In nineteenth century America, as in much of Europe, there was at least a partial sense of responsibility for the poor, that was reflected in state poor laws, which mandated that towns take care of their own poorest residents. By the 1870s, the term “tramp” had become familiar to all; describing poor, rootless men who traveled by foot or illegally rode the railroads in an effort to find work. Some families were so strapped for food they sent their children out to scavenge through garbage, in a precursor to today’s dumpster divers.
Outright slavery, indentured servitude, sharecropping, squatting, unpaid interns, illegal immigrants- the desire on the part of those with money has always been to get the cheapest labor possible. I sincerely believe that the One Percent personally wants to bring back slavery. Illegal immigrant labor is about as close as they can come at this point. Around the world today, there are actually still some 30 million slaves. 10 million are in India alone, which provides so many of those H1-b visa workers, who are bringing down wages in IT in the same manner illegals helped to bring down the wages of those on the bottom rung of the employment ladder.
The longest war in human history is still being waged. The rich have always waged war upon the rest of us, especially the poor. Class warfare isn’t something that will suddenly happen if the wealthy actually have to share in all that “sacrifice” they keep demanding of everyone else. It’s been happening forever, and it’s really happening now.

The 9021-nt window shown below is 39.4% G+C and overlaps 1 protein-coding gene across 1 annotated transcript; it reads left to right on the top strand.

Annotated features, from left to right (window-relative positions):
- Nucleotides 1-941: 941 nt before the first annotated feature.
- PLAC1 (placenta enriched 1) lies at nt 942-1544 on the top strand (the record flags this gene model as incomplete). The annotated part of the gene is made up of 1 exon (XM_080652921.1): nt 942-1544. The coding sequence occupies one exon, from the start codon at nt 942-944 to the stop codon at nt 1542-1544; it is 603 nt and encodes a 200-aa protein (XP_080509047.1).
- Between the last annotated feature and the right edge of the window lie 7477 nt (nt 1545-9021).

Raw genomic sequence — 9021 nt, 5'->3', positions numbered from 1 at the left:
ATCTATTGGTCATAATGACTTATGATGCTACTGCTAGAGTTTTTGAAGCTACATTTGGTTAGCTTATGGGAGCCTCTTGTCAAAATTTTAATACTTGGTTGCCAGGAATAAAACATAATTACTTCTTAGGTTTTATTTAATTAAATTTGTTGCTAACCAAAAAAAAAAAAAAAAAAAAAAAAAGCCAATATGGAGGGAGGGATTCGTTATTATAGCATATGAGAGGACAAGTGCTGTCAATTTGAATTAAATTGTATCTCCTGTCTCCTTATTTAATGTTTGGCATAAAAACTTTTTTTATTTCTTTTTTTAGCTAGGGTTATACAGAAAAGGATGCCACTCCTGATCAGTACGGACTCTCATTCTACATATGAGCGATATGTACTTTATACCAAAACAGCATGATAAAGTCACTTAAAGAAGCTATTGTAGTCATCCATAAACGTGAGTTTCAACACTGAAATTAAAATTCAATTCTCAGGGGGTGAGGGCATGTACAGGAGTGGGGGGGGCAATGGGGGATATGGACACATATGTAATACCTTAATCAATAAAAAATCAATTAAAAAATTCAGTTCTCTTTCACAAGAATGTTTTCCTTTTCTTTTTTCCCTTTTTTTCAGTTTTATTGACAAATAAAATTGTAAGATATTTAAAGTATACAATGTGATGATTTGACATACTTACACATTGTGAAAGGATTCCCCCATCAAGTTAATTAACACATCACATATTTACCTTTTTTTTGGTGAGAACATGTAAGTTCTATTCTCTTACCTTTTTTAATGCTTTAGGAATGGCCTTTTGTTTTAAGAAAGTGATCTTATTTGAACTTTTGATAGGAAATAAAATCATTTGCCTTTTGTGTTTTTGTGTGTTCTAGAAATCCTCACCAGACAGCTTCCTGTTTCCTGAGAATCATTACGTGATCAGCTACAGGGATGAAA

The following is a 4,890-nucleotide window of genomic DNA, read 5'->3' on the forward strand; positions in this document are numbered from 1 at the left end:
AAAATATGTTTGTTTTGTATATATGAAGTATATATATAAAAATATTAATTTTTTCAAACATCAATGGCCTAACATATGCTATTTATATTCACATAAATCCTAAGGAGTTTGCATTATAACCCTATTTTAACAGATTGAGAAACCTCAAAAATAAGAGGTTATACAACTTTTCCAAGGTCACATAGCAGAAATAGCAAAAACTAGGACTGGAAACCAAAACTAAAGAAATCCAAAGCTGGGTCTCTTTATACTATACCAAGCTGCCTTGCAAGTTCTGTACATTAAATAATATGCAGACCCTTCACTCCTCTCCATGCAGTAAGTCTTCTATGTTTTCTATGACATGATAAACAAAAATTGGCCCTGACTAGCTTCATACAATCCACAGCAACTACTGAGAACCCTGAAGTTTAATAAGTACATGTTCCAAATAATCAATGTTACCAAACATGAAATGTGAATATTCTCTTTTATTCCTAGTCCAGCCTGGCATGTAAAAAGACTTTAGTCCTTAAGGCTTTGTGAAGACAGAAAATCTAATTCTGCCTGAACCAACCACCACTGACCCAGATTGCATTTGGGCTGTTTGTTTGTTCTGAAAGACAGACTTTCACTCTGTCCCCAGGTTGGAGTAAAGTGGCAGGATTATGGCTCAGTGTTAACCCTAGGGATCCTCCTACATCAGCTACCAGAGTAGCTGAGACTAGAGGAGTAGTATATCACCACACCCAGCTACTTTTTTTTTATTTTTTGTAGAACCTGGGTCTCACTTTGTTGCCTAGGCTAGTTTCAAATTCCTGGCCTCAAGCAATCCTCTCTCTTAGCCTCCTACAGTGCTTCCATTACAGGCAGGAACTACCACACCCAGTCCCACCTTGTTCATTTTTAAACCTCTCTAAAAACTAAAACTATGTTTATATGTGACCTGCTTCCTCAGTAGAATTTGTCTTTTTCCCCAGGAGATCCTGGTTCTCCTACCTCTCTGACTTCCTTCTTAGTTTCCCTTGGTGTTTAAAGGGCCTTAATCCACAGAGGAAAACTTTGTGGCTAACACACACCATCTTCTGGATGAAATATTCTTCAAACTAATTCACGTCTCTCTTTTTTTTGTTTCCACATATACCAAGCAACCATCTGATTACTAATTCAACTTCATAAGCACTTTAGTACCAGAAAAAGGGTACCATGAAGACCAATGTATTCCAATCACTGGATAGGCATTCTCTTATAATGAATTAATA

When a minimum wage worker ends up paying more taxes than a billionaire (which has happened far too many times), that’s warfare. When a wealthy driver with a bad record pays less for insurance than a poor driver with a good record (which is common), that’s warfare. When a poor person who can’t keep up payments on a loan has their interest rate raised, making it even harder to pay, that’s warfare. When a poor person is caught with crack and gets a much harsher sentence than a wealthy person caught with powdered cocaine, that’s warfare.
When the CEO making $40 million in compensation cuts the remaining perks and benefits of his non-management workforce, that’s warfare. When a student who rolled up a huge loan debt that can only be repaid with a high-paying job, is offered only low-paying positions that never even used to require a degree, that’s warfare. When politicians demand that recipients of truly minimal government aid be required to work or volunteer, thereby cutting into any time they might have to actually look for a paid job, that’s warfare.